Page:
Boost social assistance

Posted on September 22, 2022 in Social Security Debates

Source: — Authors: – Opinion/Editorials
Sept. 21, 2022.   By Star Editorial Board

Life for the most financially vulnerable in our community has been made even more perilous by inflation.

Walk a mile, or so the saying goes.

A group of Ontario NDP MPPs endeavoured to do just that recently to bring attention to the financial struggles faced by those who rely on social assistance in Ontario.

For two weeks, five MPPs attempted to get by spending a total of $95.21 on groceries. That’s the amount they figured that recipients of Ontario Disability Support Program and Ontario Works have left over after paying rent and other bills.

ODSP pays about $1,228 a month to those with a physical or mental health disability that substantially impacts their lifestyle. Ontario Works pays $733 a month to individuals looking for work and need financial help.

Not surprisingly, they didn’t eat well on their restricted budget.

We’ve all felt the sting of higher food prices. It’s meant rethinking food choices during our trips to grocery stores. And yet, most of us are lucky enough to still be able to put nutritious meals on the table.

Now try that visit to the grocery store on a fixed income, with just $47.60 for the week in your pocket. It was tough before, near impossible now. When price dictates choice, inevitably what goes in the shopping cart are not the healthiest options. Fruits, vegetables become a luxury. Processed foods and carbohydrates take precedence. Even then, monthly trips to the food bank become a necessity.

Some thought the two-week exercise by the NDP was a stunt. Of course, an MPP earning more than $100,000 can never truly appreciate the financial anxieties that confront social assistance recipients every day, as NDP MPP Jessica Bell (University—Rosedale) conceded.

Still, she said the experience highlighted the “struggle to afford fresh, healthy food on such a small budget, and how hard it can be to function or focus when you’re hungry.”

That challenge was underscored by inflation numbers released Tuesday. While overall inflation in August dipped to 7 per cent, food prices rose 10.8 per cent year over year, the fastest pace since 1981. The increases hit meat (up 6.5 per cent), dairy (up 7 per cent), bakery items (up 15.4 per cent), fresh fruit (up 13.2 per cent), condiments, spices, and vinegars (up 17.2 per cent), and fish and seafood (up 8.7 per cent).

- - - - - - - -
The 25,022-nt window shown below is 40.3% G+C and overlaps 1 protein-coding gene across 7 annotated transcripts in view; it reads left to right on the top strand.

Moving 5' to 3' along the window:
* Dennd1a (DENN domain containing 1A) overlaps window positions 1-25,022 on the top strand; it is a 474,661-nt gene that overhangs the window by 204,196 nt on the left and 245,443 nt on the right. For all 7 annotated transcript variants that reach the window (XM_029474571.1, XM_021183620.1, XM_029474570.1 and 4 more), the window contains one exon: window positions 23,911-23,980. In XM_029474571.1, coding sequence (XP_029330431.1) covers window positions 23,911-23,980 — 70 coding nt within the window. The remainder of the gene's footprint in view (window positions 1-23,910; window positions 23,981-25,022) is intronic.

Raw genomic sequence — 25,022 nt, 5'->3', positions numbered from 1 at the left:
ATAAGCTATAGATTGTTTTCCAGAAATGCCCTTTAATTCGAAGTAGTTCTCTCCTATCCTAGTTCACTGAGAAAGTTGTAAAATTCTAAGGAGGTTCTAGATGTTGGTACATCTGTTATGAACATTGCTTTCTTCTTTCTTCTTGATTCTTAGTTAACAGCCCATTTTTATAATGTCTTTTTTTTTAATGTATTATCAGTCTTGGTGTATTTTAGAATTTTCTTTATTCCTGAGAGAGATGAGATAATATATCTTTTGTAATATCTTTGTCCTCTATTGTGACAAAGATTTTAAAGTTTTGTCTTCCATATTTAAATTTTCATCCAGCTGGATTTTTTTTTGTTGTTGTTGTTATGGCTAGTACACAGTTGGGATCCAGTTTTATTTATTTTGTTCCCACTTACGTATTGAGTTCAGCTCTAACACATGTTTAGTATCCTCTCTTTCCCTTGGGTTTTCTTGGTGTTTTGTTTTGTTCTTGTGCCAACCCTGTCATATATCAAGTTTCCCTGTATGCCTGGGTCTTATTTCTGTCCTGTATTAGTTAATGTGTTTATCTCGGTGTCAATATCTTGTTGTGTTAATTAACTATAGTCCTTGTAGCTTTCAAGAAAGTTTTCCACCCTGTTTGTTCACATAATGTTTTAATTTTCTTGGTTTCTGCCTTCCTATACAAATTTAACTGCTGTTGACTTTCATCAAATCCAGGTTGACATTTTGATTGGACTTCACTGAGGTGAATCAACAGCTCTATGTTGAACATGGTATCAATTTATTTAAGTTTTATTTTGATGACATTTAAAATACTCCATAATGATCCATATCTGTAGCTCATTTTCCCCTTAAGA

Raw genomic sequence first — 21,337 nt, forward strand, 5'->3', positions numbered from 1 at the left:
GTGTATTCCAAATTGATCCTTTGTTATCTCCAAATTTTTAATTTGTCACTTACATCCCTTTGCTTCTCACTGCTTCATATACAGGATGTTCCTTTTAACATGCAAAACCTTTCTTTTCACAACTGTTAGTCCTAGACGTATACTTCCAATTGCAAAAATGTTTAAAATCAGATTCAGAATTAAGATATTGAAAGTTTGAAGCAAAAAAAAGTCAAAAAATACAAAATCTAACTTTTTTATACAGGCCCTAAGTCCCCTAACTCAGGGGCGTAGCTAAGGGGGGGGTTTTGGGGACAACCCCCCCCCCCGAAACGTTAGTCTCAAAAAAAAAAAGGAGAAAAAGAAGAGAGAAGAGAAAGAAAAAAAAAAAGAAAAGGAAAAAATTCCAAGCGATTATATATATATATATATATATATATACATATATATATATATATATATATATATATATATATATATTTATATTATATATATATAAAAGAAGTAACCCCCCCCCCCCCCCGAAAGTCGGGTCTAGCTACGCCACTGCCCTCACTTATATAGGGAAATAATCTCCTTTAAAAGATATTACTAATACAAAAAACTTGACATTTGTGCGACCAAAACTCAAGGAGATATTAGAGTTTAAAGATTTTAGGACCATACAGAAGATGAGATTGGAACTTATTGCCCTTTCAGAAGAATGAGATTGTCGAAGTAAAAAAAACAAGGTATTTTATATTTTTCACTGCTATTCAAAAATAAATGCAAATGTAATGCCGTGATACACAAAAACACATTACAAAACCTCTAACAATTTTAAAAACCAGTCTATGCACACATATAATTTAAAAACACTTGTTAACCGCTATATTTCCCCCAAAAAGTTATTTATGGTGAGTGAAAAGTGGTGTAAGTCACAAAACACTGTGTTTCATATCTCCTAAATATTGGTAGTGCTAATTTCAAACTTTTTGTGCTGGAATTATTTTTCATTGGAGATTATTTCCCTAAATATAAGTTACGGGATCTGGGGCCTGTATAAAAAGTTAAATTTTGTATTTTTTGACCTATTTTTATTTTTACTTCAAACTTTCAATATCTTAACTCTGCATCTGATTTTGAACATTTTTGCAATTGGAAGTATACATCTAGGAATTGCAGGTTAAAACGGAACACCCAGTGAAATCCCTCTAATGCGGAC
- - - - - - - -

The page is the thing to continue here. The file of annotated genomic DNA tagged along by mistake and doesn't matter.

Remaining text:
Even before this inflation crunch, working-age persons with more severe disabilities were more likely to be living in poverty than those without disabilities, according a 2017 survey by Statistics Canada. Four in ten persons with disabilities aged 15 years and over living in poverty did without aids, devices or prescription medicines because of cost.

Those with disabilities earn less and are typically underemployed compared to those who do not have a disability.

It was welcome then to see the federal Liberal government on Tuesday use the return of the Commons to resume efforts to bring in the Canada Disability Benefit, reintroducing legislation that had been unfortunately delayed. The benefit would assist working-age persons with disabilities though the exact amount is not yet known.

The Doug Ford government raised ODSP payments by five per cent this month — which he boasted was the largest increase in a decade — and will index them to inflation. There was no increase to Ontario Works payments. New Democrats want the payments for both programs doubled. A coalition of community organizations has made the same demand.

It’s painfully clear that the base amounts for both programs are simply inadequate given the sharp rise in housing and food costs over the last year. Life for the most financially vulnerable in our community has been made even more perilous by inflation. More financial help is needed.

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